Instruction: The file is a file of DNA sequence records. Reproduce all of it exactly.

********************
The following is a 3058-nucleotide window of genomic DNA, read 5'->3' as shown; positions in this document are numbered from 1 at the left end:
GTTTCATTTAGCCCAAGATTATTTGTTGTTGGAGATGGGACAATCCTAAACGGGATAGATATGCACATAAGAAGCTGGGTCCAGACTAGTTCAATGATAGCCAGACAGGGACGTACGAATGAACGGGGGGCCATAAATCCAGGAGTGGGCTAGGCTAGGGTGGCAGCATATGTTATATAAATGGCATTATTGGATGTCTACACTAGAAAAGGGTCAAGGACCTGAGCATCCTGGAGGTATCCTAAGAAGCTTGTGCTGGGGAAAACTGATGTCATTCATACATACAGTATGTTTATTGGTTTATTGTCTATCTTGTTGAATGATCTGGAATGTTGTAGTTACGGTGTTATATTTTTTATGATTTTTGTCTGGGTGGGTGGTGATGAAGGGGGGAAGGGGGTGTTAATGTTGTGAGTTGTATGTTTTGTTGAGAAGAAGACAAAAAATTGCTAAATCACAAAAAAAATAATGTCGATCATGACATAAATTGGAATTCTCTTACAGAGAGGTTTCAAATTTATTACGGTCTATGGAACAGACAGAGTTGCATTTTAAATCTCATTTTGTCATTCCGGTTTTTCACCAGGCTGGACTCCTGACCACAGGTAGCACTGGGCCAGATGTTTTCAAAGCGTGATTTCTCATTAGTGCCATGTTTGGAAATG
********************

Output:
The following is a 3058-nucleotide window of genomic DNA, read 5'->3' as shown; positions in this document are numbered from 1 at the left end:
GTTTCATTTAGCCCAAGATTATTTGTTGTTGGAGATGGGACAATCCTAAACGGGATAGATATGCACATAAGAAGCTGGGTCCAGACTAGTTCAATGATAGCCAGACAGGGACGTACGAATGAACGGGGGGCCATAAATCCAGGAGTGGGCTAGGCTAGGGTGGCAGCATATGTTATATAAATGGCATTATTGGATGTCTACACTAGAAAAGGGTCAAGGACCTGAGCATCCTGGAGGTATCCTAAGAAGCTTGTGCTGGGGAAAACTGATGTCATTCATACATACAGTATGTTTATTGGTTTATTGTCTATCTTGTTGAATGATCTGGAATGTTGTAGTTACGGTGTTATATTTTTTATGATTTTTGTCTGGGTGGGTGGTGATGAAGGGGGGAAGGGGGTGTTAATGTTGTGAGTTGTATGTTTTGTTGAGAAGAAGACAAAAAATTGCTAAATCACAAAAAAAATAATGTCGATCATGACATAAATTGGAATTCTCTTACAGAGAGGTTTCAAATTTATTACGGTCTATGGAACAGACAGAGTTGCATTTTAAATCTCATTTTGTCATTCCGGTTTTTCACCAGGCTGGACTCCTGACCACAGGTAGCACTGGGCCAGATGTTTTCAAAGCGTGATTTCTCATTAGTGCCATGTTTGGAAATG